How social distancing has helped me get better at networking

My name is Sydney and I'm an introvert. Seriously.


I know that's hard to believe for some who've engaged me in a conversation about something I feel passionate about and I can't stop talking, but it's true. I'm the text-book description of an INFJ.


Had I been more self-aware at the time, I would have chosen a career path that was better suited for my temperament, but I didn't, so I've had to do my best make it work. It has, for the most part, but not without a great amount of energy and anxiety behind the curtain.


It took me a few weeks to work through the shock of the onset of the coronavirus pandemic and the sudden switch to working full-time from home. All that happened at the same time I realized that a long-term relationship was coming to an end, so those first few weeks were difficult, but I survived.


I'd worked remotely before, but two things were different this time - in recent years my job has evolved to include increasingly more meetings, both with colleagues and with people I didn't know. And then, of course, there's Zoom.


Zoom fatigue is real, but for introverts it's much more than that. A popular online community for introverts posted a great explanation in a recent article entitled 5 Reasons Zoom Calls Are an Introvert's Nightmare.




Nonetheless, because of COVID-19 and the social distancing it requires, Zoom and similar video chat platforms are the only way we have to communicate with our team mates, colleagues, clients/members, and prospects, so I had to put on my BGPs (big girl panties) and do my best to get over my anxiety.


Fast forward from virtually Zero zoom meetings (webinars don't count) two months ago to my new routine:

  • Staff meetings for 3 times a week (it used to be every day)

  • Daily check-in meetings with a member on my team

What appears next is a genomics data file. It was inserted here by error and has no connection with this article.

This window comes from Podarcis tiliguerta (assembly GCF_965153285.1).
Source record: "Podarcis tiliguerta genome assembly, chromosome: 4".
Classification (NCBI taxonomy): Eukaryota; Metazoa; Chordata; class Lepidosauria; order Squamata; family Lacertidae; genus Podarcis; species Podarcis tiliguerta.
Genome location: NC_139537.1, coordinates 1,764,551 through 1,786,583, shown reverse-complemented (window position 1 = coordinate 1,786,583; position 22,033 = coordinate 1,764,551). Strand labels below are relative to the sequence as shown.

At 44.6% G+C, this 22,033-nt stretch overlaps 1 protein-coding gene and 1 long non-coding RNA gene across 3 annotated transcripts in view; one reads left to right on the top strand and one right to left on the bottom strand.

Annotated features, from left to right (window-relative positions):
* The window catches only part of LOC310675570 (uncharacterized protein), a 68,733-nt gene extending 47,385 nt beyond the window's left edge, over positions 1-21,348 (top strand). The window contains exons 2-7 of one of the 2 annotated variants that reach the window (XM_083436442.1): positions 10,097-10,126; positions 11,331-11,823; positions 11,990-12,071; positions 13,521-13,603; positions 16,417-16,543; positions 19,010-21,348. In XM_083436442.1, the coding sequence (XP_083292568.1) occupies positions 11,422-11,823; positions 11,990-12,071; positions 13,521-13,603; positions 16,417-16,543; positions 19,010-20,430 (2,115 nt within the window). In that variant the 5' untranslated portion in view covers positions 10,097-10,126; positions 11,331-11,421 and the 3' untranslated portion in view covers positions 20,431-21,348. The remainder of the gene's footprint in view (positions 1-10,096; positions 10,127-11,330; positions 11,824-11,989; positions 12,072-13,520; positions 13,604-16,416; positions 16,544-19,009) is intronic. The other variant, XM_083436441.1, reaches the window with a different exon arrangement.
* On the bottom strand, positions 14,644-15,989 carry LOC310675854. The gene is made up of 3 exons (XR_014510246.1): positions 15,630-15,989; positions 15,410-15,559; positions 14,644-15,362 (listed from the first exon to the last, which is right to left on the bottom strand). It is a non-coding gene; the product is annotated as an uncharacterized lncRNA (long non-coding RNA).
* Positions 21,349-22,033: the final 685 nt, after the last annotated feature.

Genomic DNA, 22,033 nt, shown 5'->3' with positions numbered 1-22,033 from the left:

• A weekly project meeting with 30+ colleagues in my national organization from across the country to work on a major project

  • A weekly meeting with other alumni and new fellows from a leadership development academy I participated in a few years ago

  • Bi-weekly meetings with a small group of women from different disciplines who talk about issues in our field, as well as discussing various soft skills to help us grow both professional and personally (this one is my favorite!)

  • Frequent meetings with prospective members and/or collaborators on new initiatives

  • Last minute stand-ins when my CEO has a sudden scheduling conflict

  • and more... and more... and more.

What I've noticed after a few months of my new routine is that my anxiety is significantly reduced, I'm not the only one dealing with this "new normal", it's a lot easier and less time-consuming than having to travel to someone's office to meet in person, and I'm actually much more comfortable talking to people that I don't know.


It's also helped me personally. I hated video chatting so much that despite years of her asking, I refused to video chat with one of my closest long-time friends. When we actually "saw" each other for the first time in 10 years or so, we both broke out in tears of joy. How could I have avoided this simple pleasure for so long? That's the power that our fears and anxieties have on us when we allow them to. Lesson learned.


And... my mother, who'd never done a video chat, and my adult daughter who chats with her friends by video on her phone all the time, now have regularly scheduled "Girls' Chats" at 5:00 every Thursday evening. Pretty cool!


I know first-hand that getting comfortable with video chats as a professional and personal engagement tool is new to many of us more "mature" adults, but it does have it's benefits. If you haven't done so already, I challenge you to give it a try. You just might like it!


Living our best lives,

Sydney